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The 12th Conference on Laboratory Phonology,
to be held at the University of New Mexico in Albuquerque, NM, USA.
Dates of conference: 8-10 July 2010
Theme: Gesture as Language, Gesture and Language.
More information at conference website http://www.unm.edu/~labfon12/
Deadline for abstract submission: 20 November 2009
Notification of acceptance: 1 February 2010
Call for Papers
Abstracts are solicited for contributed papers for presentation as 30-minute oral contributions or as posters. Contributions relating to the conference themes are especially encouraged; there will also be sessions for non-thematic papers.
The overall theme for the conference is “Gesture as language, gesture and language.” Our goal is to bring together researchers who have a gestural perspective on language to encourage cross-fertilization between different approaches and areas of research. Some specific topics that address this theme are the following:
– Speech as gesture. How are gestures used to create phonological structure? What are the fundamental gestural units, and how are they coordinated? How discrete or continuous are the gestures of language? How parallel or different are the gestural organization of spoken and signed languages?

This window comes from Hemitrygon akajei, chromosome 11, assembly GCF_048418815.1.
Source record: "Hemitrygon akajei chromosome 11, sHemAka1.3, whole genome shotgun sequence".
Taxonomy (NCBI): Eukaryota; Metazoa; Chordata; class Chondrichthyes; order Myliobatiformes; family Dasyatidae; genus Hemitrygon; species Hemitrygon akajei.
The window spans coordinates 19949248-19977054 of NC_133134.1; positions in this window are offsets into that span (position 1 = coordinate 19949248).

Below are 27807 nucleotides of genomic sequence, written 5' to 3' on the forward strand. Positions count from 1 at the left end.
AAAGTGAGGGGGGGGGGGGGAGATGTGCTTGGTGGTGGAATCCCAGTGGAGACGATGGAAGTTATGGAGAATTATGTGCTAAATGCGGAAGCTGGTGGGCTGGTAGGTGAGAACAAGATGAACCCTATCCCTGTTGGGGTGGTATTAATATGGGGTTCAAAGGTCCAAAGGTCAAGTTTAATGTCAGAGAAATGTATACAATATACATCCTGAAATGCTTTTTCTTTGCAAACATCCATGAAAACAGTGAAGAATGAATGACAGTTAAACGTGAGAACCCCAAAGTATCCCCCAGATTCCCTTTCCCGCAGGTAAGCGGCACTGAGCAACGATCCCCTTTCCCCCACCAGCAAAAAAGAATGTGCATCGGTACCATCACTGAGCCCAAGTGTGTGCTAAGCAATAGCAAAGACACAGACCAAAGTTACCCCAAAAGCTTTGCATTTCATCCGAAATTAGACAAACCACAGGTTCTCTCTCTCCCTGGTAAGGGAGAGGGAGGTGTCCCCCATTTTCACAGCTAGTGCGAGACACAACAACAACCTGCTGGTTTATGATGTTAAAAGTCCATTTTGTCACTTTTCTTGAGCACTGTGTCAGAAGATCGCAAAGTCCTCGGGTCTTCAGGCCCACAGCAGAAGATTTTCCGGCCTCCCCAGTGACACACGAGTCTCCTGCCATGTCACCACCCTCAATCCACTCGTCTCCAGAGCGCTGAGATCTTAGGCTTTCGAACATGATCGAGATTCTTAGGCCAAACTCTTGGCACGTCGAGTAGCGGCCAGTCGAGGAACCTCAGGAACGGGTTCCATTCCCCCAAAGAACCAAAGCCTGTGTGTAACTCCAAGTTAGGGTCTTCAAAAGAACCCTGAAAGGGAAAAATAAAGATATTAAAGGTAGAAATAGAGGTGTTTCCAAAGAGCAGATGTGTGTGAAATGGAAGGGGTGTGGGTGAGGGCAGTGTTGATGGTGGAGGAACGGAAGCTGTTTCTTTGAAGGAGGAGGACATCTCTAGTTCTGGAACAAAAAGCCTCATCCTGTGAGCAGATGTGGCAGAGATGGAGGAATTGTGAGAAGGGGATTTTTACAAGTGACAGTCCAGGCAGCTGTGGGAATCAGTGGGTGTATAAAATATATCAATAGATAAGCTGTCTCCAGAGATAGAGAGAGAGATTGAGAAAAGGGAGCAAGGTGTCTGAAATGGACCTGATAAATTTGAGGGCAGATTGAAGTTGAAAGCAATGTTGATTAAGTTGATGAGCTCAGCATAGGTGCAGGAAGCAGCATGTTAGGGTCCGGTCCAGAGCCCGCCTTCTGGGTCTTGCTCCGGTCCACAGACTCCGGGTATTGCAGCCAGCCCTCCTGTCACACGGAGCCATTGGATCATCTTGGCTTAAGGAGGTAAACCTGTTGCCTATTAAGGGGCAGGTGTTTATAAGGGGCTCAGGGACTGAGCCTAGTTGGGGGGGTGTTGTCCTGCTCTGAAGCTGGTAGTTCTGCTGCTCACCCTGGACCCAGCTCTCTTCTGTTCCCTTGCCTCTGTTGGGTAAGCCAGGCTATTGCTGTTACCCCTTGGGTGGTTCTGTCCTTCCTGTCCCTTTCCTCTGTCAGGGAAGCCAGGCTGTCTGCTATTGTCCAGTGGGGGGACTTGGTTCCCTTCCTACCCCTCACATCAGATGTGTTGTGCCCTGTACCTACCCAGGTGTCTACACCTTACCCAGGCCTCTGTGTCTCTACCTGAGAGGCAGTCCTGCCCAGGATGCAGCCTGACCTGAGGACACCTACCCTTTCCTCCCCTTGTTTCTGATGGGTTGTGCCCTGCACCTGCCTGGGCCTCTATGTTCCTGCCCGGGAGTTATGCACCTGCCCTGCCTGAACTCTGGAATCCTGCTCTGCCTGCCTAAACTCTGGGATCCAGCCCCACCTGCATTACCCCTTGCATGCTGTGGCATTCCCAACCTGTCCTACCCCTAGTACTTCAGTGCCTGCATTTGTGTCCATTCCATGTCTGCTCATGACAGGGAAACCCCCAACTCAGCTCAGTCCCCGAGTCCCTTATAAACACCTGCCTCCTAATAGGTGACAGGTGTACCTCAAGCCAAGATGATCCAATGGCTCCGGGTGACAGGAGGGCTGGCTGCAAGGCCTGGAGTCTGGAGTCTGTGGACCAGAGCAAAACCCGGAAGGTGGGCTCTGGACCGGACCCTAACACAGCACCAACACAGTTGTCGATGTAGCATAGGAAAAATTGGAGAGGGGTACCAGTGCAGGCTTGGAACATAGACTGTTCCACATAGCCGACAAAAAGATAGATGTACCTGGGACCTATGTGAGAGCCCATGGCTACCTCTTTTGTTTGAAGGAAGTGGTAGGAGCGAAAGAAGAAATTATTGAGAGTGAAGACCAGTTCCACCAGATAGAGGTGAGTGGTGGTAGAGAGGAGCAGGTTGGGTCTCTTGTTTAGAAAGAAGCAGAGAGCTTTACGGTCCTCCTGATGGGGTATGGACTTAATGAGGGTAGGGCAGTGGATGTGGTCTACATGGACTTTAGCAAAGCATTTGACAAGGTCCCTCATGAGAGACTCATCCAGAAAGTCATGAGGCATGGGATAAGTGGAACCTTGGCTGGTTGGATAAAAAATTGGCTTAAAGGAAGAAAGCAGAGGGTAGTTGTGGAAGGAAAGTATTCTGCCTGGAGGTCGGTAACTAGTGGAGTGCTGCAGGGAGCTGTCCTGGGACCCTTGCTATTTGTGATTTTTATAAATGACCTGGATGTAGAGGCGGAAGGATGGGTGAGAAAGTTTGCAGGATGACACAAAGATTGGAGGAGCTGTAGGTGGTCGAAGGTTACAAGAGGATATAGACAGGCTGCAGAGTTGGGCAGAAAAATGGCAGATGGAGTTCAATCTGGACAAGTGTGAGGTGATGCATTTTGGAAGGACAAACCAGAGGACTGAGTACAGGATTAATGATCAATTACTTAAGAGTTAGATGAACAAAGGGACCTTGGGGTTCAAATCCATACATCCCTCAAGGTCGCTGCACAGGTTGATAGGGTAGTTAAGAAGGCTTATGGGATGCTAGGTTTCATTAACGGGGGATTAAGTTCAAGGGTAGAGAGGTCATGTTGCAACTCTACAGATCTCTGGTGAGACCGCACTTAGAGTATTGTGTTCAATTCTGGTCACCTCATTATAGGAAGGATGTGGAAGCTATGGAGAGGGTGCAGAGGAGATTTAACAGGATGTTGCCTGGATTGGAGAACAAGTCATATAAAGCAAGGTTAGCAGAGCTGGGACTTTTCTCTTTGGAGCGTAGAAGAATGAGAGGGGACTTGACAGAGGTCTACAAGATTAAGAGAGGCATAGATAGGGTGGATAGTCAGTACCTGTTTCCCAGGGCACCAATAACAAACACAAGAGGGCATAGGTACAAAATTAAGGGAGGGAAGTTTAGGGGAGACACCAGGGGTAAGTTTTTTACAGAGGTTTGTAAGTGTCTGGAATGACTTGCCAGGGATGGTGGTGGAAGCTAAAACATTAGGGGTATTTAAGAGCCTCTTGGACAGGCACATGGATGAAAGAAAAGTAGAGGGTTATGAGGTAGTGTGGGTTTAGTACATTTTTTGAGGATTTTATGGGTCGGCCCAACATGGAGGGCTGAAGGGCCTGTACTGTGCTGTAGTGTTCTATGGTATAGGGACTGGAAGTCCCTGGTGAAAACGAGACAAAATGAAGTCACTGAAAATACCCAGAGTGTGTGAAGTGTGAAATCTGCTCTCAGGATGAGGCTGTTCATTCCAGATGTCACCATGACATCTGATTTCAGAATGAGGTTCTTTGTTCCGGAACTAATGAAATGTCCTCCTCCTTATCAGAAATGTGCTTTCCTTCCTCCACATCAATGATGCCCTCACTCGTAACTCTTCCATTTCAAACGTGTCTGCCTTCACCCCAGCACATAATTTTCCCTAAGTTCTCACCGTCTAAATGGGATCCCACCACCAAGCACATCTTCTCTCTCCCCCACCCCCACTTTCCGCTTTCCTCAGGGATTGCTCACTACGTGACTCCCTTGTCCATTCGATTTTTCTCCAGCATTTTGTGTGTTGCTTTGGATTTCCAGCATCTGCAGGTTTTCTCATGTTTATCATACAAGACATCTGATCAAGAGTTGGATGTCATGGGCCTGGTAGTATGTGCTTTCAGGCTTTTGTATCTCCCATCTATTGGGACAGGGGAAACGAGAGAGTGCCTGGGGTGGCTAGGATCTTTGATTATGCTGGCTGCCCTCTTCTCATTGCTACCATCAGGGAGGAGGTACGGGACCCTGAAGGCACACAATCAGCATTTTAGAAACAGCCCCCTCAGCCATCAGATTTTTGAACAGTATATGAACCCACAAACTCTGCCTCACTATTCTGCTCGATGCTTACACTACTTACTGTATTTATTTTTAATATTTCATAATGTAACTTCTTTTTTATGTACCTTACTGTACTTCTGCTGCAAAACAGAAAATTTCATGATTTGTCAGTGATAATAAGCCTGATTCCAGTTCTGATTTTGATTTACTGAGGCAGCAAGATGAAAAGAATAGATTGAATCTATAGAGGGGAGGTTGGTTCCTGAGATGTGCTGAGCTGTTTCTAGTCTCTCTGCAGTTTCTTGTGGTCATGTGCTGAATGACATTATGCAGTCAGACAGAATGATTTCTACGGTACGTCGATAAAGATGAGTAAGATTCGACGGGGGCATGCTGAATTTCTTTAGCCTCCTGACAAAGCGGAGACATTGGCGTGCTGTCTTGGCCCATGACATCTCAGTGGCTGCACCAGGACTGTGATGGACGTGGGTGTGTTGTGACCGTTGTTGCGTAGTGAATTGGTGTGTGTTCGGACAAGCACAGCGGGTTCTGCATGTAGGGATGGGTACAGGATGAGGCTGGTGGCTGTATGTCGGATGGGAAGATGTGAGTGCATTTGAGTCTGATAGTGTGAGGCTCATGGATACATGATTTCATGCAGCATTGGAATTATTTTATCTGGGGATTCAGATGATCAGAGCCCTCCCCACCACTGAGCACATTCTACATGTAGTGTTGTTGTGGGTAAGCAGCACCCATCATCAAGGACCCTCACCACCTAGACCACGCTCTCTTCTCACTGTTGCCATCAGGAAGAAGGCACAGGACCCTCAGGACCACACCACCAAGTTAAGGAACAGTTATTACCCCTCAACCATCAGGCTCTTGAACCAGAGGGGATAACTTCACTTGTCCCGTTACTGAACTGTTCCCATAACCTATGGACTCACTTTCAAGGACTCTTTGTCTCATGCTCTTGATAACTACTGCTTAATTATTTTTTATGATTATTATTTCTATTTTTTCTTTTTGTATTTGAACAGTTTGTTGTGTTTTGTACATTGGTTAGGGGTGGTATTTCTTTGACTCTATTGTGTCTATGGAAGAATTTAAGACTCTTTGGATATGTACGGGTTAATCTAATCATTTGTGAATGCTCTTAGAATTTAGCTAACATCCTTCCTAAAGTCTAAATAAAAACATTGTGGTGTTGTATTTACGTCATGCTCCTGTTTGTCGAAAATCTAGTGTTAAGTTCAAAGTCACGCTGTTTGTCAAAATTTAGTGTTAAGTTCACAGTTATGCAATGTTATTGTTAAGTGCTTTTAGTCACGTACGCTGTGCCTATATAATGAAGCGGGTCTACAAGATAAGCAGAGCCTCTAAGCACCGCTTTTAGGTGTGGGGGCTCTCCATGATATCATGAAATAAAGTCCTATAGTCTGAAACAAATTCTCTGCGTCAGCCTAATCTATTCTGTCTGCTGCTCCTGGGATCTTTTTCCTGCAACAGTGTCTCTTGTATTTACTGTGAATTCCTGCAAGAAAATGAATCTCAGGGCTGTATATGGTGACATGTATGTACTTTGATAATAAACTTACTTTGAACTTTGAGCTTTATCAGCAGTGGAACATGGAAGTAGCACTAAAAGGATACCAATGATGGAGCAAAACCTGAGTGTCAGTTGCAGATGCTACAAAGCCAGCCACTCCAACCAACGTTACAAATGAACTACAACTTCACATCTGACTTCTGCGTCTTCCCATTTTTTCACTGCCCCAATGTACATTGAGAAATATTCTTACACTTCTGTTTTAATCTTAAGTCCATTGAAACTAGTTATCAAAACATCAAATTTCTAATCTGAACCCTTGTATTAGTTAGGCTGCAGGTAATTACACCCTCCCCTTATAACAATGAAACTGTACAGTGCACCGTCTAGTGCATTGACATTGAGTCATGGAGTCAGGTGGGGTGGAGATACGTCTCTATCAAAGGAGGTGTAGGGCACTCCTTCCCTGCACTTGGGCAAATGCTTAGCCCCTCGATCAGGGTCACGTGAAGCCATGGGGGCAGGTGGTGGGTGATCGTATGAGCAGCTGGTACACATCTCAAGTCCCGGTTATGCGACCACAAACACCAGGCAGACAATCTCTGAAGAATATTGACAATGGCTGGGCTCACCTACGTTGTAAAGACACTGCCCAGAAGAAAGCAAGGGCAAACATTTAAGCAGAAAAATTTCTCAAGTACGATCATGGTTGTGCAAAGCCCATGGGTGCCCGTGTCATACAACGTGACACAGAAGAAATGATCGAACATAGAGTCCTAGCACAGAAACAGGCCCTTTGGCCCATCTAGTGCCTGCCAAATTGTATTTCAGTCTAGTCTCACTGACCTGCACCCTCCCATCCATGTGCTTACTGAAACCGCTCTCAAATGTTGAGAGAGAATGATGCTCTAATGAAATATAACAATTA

– Phonology of signed languages. The same issues are relevant for signed languages as for spoken languages.
– Gesture with language. How are non-linguistic gestures used in concert with language? How are these gestures coordinated with speech? How similar or different are the non-linguistic gestures accompanying spoken and signed languages, and are their functions similar across modalities?
– Audiovisual aspects of speech. To what extent are visual cues exploited in spoken language communication? How are aural and visual information integrated?
– Diversity of speech gestures, focusing on Native American languages. How varied are the gestures used by different languages? How does this diversity inform our understanding of phonological structure?
– Modulation of linguistic gestures through prosody or sound change. How are gestures modified by linguistic or communicative context? What are the natural paths of change over time in the gestural structure of languages? How are phonological systems affected by such changes? How is the effect of prosody similar, or different, in signed and spoken language? What different effects does prosody have on gestures produced using different articulators, in speech or in sign?
Abstracts are to be submitted as a PDF file containing an anonymous one-page abstract at the following address: